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Research on Developing Statistical Reasoning: Reflections, Lessons Learned and Challenges


Dani Ben-Zvi, University of Haifa




Statistics education, Statistical reasoning,


In this presentation, I reflect on several research projects––conducted during the past 13 years with colleagues and graduate students––on learning to reason statistically. I summarize what I learned regarding the content of these studies and offer some general lessons learned. I also suggest several research challenges that are of current interest to the statistics education community. Statistical reasoning may be defined as,

"… The way people reason with statistical ideas and make sense of statistical information (Garfield and Gal 1999). This involves making interpretations based on sets of data, graphical representations, and statistical summaries. Much of statistical reasoning combines ideas about data and chance, which leads to making inferences and interpreting statistical results. Underlying this reasoning is a conceptual understanding of important ideas, such as distribution, center, spread, association, uncertainty, randomness, and sampling." (Garfield, 2002)

These are important skills and ideas that all citizens should have and understand, and that should therefore be a standard ingredient of every student's education.

In these research projects, I study students' statistical learning and the development of their statistical reasoning at different age levels and settings. I pursue these themes in classroom studies that emphasize inquiry, reasoning, communication and collaboration, and the use of notations and technological tools. These are mostly design experiments that have both a pragmatic aspect—“engineering” particular forms of learning—and a theoretical orientation—developing domain-specific theories by systematically studying those forms of learning and the means of supporting them.

These research projects are structured around some of the core concepts of statistics––data, distribution, center, variability, comparing groups, samples and sampling, and (informal) inference––and the interrelations among them. These studies use powerful visualization tools, such as TinkerPlots, that are designed to help students develop statistical reasoning by actually constructing their own graphs and discussing them to answer their own questions. This research is systematically planned by age level, starting from lower grades in primary school through middle school.

The primary school research program focuses on the origins and emergence of statistical discourse of younger students (grades 2–6). For example, a naïve conception of “flat distribution” was identified as a precursor to the more complex empirical distribution in a study of second graders’ emerging statistical reasoning (Ben-Zvi & Amir, 2004). Students in grade 6 were able to sensibly produce, discuss, and evaluate data-based claims with respect to the sampling methods and the context of the statistical problem (Ben-Zvi, Gil, & Apel, 2007)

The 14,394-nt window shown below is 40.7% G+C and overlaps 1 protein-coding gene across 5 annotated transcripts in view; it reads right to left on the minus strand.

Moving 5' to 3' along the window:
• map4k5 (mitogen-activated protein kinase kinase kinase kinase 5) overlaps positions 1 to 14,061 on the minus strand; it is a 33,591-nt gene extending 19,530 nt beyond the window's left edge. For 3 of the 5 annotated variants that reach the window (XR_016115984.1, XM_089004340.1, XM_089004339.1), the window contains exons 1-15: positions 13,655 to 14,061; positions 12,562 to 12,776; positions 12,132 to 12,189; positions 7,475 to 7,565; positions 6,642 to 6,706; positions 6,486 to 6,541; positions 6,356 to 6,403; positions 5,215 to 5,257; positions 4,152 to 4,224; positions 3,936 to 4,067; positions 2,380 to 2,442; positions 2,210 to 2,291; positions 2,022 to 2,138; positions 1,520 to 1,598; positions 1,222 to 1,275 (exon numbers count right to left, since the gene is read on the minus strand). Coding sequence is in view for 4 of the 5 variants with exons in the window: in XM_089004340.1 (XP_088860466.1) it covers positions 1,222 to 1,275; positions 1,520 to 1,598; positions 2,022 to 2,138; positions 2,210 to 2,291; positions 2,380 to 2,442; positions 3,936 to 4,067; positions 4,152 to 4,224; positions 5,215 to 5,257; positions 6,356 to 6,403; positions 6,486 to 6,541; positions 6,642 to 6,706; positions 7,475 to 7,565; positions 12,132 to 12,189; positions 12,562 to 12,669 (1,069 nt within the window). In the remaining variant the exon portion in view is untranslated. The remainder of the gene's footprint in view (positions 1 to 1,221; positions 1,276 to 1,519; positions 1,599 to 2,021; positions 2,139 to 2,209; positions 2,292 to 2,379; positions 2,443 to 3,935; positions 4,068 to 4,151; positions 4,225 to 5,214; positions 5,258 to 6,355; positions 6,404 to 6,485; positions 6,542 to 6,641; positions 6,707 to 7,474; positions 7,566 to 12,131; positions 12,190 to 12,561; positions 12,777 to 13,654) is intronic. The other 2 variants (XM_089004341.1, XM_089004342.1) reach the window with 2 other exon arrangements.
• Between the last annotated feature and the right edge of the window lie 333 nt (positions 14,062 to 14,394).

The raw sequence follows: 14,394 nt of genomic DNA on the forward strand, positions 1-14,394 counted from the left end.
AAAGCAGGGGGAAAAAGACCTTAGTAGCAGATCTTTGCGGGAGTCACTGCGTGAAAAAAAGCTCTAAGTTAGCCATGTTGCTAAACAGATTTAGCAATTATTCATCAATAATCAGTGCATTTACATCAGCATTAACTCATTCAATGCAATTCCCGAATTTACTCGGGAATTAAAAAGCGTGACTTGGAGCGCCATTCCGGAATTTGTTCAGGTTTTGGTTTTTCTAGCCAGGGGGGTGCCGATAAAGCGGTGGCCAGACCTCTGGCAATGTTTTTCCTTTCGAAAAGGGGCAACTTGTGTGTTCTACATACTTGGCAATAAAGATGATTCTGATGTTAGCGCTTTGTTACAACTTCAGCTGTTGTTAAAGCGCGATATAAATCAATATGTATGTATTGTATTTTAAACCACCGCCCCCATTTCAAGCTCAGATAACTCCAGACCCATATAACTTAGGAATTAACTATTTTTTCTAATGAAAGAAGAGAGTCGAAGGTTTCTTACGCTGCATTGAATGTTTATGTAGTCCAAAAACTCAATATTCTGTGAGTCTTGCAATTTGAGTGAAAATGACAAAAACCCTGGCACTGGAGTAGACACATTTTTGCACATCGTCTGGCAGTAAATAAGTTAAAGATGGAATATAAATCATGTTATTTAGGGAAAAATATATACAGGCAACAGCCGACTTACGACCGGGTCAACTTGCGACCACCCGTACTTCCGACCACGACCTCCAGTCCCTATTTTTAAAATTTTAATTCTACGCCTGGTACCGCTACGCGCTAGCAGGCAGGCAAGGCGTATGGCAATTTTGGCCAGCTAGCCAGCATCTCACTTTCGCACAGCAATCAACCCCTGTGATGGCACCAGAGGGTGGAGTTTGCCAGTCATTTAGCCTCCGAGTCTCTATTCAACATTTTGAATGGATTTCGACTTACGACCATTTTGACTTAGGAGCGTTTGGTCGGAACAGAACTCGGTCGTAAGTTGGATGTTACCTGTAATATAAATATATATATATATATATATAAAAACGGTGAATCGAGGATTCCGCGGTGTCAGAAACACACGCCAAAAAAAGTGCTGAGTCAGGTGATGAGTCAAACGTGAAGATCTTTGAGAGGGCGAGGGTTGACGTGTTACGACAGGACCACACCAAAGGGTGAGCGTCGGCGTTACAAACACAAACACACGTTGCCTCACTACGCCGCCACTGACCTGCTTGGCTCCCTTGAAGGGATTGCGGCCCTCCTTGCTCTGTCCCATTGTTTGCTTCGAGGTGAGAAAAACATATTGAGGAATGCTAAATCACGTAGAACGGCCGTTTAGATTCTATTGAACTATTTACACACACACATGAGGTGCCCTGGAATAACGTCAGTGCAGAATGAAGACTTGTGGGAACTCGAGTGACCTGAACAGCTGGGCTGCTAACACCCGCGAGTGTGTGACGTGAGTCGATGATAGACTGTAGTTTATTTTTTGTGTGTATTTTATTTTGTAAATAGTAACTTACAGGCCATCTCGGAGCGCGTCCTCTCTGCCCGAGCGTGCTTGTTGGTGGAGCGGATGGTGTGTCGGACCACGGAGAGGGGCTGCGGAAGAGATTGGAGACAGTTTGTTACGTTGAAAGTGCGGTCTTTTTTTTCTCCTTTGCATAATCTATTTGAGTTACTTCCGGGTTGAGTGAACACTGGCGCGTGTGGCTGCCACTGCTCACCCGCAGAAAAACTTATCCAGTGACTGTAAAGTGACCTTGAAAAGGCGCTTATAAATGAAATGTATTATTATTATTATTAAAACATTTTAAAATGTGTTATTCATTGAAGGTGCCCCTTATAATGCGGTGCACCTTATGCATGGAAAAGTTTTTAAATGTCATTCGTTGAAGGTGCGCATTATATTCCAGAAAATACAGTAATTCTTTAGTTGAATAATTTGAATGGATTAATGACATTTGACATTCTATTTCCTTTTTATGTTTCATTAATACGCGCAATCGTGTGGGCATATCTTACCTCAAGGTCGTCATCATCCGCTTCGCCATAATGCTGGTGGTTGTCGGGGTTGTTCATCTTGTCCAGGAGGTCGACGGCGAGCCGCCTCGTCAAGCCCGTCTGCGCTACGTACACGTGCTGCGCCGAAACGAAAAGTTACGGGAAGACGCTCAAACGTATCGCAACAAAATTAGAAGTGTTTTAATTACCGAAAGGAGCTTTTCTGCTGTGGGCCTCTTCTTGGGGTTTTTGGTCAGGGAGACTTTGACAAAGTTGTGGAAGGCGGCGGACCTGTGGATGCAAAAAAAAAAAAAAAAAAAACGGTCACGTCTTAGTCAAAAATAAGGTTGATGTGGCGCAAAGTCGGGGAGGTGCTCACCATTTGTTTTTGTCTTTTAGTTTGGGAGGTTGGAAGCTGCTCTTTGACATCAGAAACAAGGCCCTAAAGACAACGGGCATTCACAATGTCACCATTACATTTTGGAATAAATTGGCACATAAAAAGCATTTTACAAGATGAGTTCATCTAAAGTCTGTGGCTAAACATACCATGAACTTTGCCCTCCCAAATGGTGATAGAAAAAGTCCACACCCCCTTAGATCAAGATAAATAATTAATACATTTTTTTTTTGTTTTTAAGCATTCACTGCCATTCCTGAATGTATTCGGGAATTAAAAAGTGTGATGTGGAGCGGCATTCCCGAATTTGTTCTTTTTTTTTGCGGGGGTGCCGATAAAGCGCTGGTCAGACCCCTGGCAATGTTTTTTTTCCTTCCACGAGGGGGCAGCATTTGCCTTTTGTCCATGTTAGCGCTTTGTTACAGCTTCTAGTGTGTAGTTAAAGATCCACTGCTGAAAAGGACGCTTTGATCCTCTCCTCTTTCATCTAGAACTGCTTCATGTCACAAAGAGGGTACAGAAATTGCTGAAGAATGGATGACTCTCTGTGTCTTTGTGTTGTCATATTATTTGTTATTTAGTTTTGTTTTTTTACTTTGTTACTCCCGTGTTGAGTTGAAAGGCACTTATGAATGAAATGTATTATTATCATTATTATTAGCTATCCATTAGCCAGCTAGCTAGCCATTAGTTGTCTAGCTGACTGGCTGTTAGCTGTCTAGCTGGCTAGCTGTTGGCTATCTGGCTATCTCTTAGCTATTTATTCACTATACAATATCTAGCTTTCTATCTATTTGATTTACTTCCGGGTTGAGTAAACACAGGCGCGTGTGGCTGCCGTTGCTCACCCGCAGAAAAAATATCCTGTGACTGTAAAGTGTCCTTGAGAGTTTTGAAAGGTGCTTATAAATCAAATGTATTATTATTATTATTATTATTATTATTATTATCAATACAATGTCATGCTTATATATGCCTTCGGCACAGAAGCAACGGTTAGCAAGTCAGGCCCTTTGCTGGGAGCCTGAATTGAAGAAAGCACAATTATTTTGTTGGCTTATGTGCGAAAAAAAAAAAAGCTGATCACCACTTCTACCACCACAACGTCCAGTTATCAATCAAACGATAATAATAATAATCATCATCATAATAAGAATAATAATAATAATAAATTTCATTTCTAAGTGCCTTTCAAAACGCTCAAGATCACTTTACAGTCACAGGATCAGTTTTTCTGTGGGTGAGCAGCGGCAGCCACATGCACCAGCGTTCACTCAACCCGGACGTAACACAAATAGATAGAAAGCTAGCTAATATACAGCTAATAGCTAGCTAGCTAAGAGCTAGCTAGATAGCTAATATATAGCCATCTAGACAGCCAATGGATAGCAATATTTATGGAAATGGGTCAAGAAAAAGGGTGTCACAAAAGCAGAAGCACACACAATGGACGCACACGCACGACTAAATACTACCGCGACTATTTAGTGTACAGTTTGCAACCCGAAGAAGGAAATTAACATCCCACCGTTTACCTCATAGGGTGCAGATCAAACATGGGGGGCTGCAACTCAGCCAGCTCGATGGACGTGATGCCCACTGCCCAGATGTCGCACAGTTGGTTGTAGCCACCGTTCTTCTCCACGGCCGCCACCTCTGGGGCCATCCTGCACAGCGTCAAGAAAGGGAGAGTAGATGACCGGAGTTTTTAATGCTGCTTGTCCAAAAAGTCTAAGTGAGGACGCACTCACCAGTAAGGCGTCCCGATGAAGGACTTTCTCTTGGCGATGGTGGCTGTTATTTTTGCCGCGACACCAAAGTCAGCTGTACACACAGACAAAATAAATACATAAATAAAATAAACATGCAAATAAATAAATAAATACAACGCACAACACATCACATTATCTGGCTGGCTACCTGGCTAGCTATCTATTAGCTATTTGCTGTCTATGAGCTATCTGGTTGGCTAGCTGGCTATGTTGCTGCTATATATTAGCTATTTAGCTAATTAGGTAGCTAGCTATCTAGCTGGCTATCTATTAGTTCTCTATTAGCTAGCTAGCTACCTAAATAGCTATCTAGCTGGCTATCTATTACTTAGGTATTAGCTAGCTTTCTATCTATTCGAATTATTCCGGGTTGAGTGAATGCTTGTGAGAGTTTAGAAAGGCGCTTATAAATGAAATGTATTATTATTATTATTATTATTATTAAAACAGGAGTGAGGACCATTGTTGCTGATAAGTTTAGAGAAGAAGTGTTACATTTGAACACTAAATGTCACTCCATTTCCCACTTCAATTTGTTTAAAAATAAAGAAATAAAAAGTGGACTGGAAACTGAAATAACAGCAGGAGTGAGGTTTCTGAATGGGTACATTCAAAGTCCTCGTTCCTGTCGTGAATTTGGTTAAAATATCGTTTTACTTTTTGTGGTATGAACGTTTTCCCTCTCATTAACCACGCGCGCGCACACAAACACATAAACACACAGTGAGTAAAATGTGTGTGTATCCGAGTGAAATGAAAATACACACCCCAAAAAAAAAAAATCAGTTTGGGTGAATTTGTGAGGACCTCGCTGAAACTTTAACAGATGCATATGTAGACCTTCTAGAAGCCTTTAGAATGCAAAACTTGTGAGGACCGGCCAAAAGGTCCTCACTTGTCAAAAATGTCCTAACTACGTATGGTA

In the middle school, I investigate students’ development of reasoning about data, distribution, variability, and comparing groups. The results explain how they analyze data, begin to build concepts and apply representations (e.g., Ben-Zvi, 2004; Ben-Zvi & Arcavi, 2001). Practical issues are also considered, such as design principles and trajectories of instructional activities that promote student’s reasoning about these concepts, alternative assessment framework, as well as the role of technological tools in these classes (Ben-Zvi, 2006; Ben-Zvi & Garfield, 2004; Garfield & Ben-Zvi, in press).

There are many challenging questions in describing what it means for students to understand and reason about statistical concepts, and suggesting pedagogical methods for developing understanding and reasoning. In particular, the following research activities seem crucial:

1. Developing and testing empirically a theoretical framework for informal inferential reasoning––a fundamental element of statistical thinking––and the role of argumentation in inferential processes.

2. Mapping statistical reasoning as it occurs in the social context of the classroom: Expanding the studies on the development of students’ statistical reasoning about key statistical concepts (e.g., modeling and sampling), including its psychological, social, pedagogical and epistemological dimensions.

3. Focusing on learning difficulties in order to advance the understanding of the challenges in learning and teaching statistics to inspire improved instructional methods and materials, enhanced technology and alternative assessment methods.